US 5538796 A
A coated article is prepared by melting and casting an article substrate formed of a nickel-base superalloy. The article substrate is heated in a hydrogen-containing atmosphere at a temperature of at least 2000 F. for a period sufficient to desulfurize the substrate to a sulfur content of less than about 1 part per million. Optionally, an aluminum-oxide environmental coating is provided overlying the substrate. A ceramic thermal barrier coating is applied overlying the substrate. Significantly, there being no bond coat applied to the substrate prior to the application of the thermal barrier coating.
1. A method for preparing a coated article, comprising the steps of:
furnishing an aluminum-bearing nickel base superalloy article substrate; thereafter
desulfurizing the article substrate; and
applying by a physical vapor deposition process a ceramic thermal barrier coating overlying the substrate, there being no bond coat applied to the substrate prior to the application of the thermal barrier coating.
2. The method of claim 1, wherein the step of furnishing includes the steps of melting and casting an alloy that forms the article substrate.
3. The method of claim 1, wherein the step of desulfurizing includes the step of
heating the article substrate to an elevated temperature in the presence of a gaseous reactive agent that reacts with sulfur to form a gaseous sulfide.
4. The method of claim 3, wherein the step of heating includes heating the substrate to a temperature of at least 2000
5. The method of claim 3, wherein the gaseous reactive agent comprises hydrogen.
6. The method of claim 1, wherein the step of applying the thermal barrier coating by a physical vapor deposition process is selected from the group of physical vapor deposition processes consisting of electron beam deposition and sputtering.
7. The method of claim 6, wherein the thermal barrier coating is yttria-stabilized zirconia.
8. The method of claim 1, including the additional step, after the step of desulfurizing and before the step of applying a thermal barrier coating, of providing an aluminum-oxide environmental coating overlying the substrate.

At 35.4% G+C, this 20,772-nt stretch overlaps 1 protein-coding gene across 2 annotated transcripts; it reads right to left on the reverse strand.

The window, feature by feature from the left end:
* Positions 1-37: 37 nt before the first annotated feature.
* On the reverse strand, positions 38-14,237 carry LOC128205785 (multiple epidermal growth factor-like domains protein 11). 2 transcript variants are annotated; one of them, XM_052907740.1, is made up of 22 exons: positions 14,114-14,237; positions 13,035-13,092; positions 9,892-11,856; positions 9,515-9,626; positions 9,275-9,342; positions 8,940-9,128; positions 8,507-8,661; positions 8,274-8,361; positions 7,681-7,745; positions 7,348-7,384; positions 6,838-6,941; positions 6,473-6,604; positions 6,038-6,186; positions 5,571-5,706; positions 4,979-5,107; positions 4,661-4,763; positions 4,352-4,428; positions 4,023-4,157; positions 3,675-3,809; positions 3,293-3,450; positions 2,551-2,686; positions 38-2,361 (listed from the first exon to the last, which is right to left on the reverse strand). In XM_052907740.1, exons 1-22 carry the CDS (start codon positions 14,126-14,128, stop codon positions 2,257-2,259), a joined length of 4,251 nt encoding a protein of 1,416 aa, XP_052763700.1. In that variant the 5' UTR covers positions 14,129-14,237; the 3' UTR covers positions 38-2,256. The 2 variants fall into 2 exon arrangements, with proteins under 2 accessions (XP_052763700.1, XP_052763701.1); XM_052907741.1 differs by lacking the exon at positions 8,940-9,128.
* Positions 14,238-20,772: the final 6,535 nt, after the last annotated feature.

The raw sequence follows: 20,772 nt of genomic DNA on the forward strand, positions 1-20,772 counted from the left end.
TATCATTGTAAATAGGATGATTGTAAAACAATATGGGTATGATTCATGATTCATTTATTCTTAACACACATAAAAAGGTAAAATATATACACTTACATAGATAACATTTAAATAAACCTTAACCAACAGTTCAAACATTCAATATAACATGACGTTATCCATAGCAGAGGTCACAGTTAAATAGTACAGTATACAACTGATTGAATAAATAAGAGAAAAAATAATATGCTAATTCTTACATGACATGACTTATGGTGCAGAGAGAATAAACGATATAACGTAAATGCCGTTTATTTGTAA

9. An article prepared by the process of claim 1.
10. A method for preparing a coated article, comprising the steps of:
furnishing an article substrate formed of a nickel-base superalloy; thereafter
heating the article substrate in a gaseous reactive agent for a period sufficient to desulfurize the substrate; and
applying a ceramic thermal barrier coating by a physical vapor deposition process overlying the substrate, there being no bond coat applied to the substrate prior to the application of the thermal barrier coating.
11. The method of claim 10, wherein the reactive agent comprises hydrogen.
12. The method of claim 10, wherein the step of heating heats the article to a temperature of at least 2000
13. The method of claim 10, wherein the step of providing includes the step of overcoating at least a portion of the surface of the article with an environmental coating that forms an aluminum-oxide scale upon heating.
14. The method of claim 10, wherein the step of providing includes the step of depositing an aluminum-oxide scale on the surface of the article.
15. The method of claim 10, wherein the step of applying the thermal barrier coating by a physical vapor deposition process is selected from the group of physical vapor deposition processes consisting of electron beam deposition and sputtering.
16. An article prepared by the process of claim 10.
17. The method of claim 10 further including a step of providing an aluminum oxide environmental coating overlying the substrate.
18. The method of claim 17 wherein the aluminum oxide environmental coating is thermally grown onto the substrate.
19. The method of claim 17 wherein the ceramic thermal barrier coating overlies the environmental coating.
20. A method for preparing a coated article, comprising the steps of:
furnishing an article substrate formed of a nickel-base superalloy, the superalloy having a sulfur content of less than about 1 part per million by weight; and
applying, using a low sulfur application method, a ceramic thermal barrier coating overlying the substrate, there being no bond coat applied to the substrate prior to the application of the thermal barrier coating.
21. The method of claim 20, including the additional step, after the step of furnishing and before the step of applying, of providing at least a portion of the surface of the article with an environmental coating that forms an aluminum-oxide scale upon heating.
22. The method of claim 21, wherein the step of providing includes the step of depositing an aluminum-oxide scale on the surface of the article.